Could you name the country in which you live? And no, we don’t mean Australia.
Could you identify the Aboriginal and Torres Strait Islander country, language group or community who are the traditional owners where you live?
As part of the Australia Talks National Survey 2021 we asked an accurately weighted cross-section of the population, and the results varied wildly across the nation.
Younger Australians are more likely to know than older Australians — at least 70 per cent of Australians under 30 agree, compared with less than half of those over 65.
Women (65 per cent) are more likely to know than men (49 per cent).
And Australians with European ancestry have higher levels of awareness (60 per cent) than those who don’t (44 per cent).
So what’s the situation in your area?
Where do you fit?
Enter your postcode, suburb or federal electorate to see how your area responded to the statement, “I know the name of the local Aboriginal or Torres Strait Islander country, language group or community who are the traditional owners of the land where I live.”
Don’t worry, we’re not storing your information or using it for anything other than showing you this chart.
This is Australia. Orange areas report higher awareness while blue areas report lower awareness.
You can click on the map to take a closer look at any of the electorates.
As you can see, there’s a significant knowledge gap between states.
In the ACT and the Northern Territory, 88 per cent of residents say they know their traditional owners. In Queensland, that falls to 45 per cent.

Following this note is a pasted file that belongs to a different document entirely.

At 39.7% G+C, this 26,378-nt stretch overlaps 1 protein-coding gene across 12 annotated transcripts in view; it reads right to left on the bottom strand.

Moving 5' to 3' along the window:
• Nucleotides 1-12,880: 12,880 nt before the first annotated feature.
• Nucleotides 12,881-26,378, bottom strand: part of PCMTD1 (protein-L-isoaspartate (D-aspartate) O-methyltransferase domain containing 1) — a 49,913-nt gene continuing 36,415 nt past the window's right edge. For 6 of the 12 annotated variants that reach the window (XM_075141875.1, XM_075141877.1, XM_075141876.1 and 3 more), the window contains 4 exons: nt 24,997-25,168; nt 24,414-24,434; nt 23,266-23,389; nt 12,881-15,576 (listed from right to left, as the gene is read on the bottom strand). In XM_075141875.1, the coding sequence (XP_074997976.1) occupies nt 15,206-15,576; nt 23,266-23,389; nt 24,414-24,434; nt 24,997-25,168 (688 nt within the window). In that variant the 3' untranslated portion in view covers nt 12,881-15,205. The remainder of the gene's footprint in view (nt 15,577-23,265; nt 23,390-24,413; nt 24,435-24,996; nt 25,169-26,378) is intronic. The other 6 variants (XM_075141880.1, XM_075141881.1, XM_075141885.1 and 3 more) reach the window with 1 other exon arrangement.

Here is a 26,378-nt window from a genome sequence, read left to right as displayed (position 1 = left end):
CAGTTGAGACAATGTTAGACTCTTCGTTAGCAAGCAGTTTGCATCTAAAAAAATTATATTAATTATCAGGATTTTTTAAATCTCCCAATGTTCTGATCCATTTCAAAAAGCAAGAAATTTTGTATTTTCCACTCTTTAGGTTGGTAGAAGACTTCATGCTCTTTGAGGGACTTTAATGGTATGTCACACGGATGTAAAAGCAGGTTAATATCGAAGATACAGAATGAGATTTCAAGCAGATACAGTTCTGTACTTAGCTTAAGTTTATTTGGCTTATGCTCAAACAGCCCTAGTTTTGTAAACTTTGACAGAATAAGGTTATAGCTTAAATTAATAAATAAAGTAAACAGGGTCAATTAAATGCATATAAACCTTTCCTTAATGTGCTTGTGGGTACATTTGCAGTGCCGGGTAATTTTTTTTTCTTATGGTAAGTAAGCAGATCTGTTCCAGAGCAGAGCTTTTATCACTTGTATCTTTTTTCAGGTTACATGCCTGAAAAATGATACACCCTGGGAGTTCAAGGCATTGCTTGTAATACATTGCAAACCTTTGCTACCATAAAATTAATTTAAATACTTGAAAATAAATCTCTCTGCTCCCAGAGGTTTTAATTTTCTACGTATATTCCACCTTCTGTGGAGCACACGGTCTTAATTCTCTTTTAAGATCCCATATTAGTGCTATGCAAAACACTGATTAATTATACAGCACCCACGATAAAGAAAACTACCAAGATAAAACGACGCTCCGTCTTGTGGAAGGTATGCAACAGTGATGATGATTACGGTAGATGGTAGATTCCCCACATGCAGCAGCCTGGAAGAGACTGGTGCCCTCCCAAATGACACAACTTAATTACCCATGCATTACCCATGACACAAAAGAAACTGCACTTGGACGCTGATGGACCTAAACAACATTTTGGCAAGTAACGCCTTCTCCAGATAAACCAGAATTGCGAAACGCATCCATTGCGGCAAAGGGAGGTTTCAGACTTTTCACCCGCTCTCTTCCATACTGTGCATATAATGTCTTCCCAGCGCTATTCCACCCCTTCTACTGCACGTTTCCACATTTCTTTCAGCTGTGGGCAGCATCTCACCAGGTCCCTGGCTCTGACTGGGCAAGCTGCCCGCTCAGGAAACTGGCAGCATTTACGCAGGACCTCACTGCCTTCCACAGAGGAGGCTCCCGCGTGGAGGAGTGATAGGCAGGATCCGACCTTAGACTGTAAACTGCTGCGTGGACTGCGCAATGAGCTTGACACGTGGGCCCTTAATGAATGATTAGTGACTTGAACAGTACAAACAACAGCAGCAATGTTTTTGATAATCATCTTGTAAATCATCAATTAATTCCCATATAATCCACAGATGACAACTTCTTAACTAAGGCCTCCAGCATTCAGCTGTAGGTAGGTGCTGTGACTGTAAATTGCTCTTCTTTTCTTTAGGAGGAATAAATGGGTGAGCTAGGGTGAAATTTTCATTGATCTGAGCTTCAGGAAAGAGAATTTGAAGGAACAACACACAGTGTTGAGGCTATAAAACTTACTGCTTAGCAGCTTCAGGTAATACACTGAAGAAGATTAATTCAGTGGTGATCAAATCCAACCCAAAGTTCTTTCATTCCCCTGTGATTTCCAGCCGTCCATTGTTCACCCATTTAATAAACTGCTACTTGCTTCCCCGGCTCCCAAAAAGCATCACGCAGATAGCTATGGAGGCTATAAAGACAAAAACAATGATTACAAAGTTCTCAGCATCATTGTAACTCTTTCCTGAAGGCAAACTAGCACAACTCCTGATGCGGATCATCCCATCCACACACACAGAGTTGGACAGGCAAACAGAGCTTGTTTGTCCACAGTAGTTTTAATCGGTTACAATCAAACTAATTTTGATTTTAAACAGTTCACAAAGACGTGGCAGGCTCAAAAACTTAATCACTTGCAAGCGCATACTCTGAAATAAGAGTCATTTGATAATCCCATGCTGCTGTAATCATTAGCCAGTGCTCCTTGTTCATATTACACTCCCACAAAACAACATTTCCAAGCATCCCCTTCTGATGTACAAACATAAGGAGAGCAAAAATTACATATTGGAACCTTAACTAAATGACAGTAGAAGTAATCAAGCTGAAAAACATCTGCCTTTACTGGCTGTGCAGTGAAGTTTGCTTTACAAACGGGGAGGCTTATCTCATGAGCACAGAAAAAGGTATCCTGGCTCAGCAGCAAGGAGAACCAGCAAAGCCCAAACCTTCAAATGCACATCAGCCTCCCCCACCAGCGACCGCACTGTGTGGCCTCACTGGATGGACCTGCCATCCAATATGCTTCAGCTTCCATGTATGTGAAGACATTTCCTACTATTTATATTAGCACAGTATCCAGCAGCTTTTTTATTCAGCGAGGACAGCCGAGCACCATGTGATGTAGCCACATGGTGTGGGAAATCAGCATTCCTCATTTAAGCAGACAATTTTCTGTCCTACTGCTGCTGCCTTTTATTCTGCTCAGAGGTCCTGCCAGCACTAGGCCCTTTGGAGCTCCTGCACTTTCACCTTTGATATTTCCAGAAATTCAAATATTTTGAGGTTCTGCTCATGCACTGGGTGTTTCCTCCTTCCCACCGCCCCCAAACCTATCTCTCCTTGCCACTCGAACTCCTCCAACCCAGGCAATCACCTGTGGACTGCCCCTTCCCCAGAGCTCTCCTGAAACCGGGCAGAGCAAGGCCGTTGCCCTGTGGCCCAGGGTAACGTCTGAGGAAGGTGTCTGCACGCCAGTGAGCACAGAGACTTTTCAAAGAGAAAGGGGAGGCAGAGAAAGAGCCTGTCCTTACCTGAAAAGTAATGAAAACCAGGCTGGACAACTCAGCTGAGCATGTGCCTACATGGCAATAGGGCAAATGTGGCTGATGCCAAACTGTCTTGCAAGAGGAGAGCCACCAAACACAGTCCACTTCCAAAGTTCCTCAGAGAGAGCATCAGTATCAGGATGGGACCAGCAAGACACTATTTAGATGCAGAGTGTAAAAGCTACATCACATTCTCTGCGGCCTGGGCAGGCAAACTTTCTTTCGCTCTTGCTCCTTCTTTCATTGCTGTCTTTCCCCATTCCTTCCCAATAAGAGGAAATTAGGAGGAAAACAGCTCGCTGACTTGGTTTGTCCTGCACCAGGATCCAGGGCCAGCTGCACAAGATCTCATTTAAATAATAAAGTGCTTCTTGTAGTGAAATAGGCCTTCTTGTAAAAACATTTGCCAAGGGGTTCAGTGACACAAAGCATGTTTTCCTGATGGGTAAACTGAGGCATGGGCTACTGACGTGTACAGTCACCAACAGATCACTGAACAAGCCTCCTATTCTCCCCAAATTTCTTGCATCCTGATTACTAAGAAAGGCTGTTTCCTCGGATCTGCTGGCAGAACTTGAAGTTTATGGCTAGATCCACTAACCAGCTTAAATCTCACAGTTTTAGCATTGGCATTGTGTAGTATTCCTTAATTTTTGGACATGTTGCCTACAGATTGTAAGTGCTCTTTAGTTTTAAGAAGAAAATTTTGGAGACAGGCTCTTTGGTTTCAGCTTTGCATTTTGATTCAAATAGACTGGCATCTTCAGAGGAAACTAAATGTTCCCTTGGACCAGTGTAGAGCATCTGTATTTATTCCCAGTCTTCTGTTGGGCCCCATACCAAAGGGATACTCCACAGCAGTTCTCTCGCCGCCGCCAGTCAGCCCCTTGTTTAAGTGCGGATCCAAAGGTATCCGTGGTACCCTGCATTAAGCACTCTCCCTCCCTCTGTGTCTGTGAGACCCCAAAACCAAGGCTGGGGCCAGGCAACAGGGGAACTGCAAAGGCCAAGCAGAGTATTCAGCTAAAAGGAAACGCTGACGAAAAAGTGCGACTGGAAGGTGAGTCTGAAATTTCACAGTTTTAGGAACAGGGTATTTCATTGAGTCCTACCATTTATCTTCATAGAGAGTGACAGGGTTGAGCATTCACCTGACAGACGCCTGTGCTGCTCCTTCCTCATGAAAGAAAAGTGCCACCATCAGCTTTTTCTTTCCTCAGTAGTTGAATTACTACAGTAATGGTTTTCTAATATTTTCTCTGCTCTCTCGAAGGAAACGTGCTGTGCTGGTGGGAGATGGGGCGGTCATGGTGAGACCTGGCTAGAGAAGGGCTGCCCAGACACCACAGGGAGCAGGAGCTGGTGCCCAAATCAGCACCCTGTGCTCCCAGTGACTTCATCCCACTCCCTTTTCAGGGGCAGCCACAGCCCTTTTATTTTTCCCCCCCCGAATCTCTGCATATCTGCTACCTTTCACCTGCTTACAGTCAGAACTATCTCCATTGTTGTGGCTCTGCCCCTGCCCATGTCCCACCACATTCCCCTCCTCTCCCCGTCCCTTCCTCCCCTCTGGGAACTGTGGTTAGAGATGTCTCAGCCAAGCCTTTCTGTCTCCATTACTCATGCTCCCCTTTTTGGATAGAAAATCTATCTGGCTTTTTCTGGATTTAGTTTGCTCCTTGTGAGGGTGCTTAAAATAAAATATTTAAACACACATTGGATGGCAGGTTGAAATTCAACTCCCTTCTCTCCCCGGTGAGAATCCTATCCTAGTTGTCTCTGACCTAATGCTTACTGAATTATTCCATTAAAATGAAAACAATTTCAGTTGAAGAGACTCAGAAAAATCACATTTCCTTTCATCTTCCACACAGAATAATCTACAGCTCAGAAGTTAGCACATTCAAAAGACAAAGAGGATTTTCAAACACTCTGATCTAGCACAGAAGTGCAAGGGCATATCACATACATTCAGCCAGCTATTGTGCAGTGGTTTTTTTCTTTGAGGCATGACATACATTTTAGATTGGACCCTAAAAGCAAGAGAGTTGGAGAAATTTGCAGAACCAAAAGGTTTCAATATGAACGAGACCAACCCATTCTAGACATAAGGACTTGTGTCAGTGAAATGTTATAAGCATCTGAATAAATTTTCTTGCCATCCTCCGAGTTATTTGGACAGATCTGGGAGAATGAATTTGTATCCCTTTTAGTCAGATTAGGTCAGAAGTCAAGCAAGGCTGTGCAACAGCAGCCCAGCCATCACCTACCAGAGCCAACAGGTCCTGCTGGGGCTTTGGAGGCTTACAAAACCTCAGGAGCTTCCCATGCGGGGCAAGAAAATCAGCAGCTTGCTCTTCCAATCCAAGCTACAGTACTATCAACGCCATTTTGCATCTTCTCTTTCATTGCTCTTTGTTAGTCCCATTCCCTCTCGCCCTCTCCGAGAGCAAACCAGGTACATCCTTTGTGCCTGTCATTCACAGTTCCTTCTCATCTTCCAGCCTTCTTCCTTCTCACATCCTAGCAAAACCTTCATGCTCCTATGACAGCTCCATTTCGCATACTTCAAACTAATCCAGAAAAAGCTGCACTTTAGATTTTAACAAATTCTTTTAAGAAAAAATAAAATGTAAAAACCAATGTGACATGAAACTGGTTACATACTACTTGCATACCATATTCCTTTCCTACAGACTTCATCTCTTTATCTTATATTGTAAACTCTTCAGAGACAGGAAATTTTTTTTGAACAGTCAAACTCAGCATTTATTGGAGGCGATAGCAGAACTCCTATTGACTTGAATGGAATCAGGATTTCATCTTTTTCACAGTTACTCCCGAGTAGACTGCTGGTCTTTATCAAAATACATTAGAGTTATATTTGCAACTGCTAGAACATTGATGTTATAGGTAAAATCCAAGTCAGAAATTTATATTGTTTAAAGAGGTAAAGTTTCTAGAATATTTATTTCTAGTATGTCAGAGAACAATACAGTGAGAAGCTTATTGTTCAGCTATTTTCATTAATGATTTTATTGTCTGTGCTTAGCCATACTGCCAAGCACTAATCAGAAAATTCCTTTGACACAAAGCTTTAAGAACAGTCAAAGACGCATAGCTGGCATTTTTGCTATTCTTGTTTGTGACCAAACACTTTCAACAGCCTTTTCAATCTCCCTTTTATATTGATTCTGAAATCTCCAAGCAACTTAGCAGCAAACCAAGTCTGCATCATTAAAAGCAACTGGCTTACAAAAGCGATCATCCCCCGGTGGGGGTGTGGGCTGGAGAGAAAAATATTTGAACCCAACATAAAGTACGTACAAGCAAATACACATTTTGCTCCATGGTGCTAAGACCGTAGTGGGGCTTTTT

But the state where awareness is lowest is Tasmania.
More than 23,000 Aboriginal people call Tasmania home, but just 37 per cent of Tasmanians say they could identify the traditional owners of their area.
Emma Lee is a Trawlwulwuy woman from north-east Tasmania and an Aboriginal and Torres Strait Islander Research Fellow at the Centre for Social Impact at Swinburne University of Technology.
She says her state’s result stems from the “tremendously awful” way Tasmania was colonised.
“[Tasmania’s history] helped to define the term genocide, which was coined in the 1940s by Raphael Lemkin,” Emma Lee says.
“[Low awareness reflects] the nature of the genocide and the after effect of the silence.”
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This “forced silence” led to the temporary loss of Aboriginal language in Tasmania, which has only been revived in the last two decades through the tireless work of language groups and communities.
“This information doesn’t come out of a nicely wrapped gift box, you have to work hard to recover the language and cultural practices that have been stolen,” she says.
“It’s a difficult journey, it’s a generational journey.”
And Tasmania isn’t the only state contending with these issues.
Just outside of Brisbane is the electorate of Rankin, which is home to more than 5,000 Aboriginal and Torres Strait Islander people.
It is also the electorate with the lowest awareness in Australia, with 28 per cent of respondents saying they could identify the traditional owners of their area.
The results are similar in other electorates in south-east Queensland.
Just over the border in northern NSW, roughly double the proportion of residents say they can identify their traditional owners.
Faith Baisden from First Languages Australia says, much like in Tasmania, colonisation impacted the retention of language and culture in south-east Queensland.
Europeans settled in Queensland in 1825 and from then many Indigenous people were forcibly removed from their land and families. Up until the 1970s, government policies banned or discouraged Aboriginal people from speaking their traditional languages.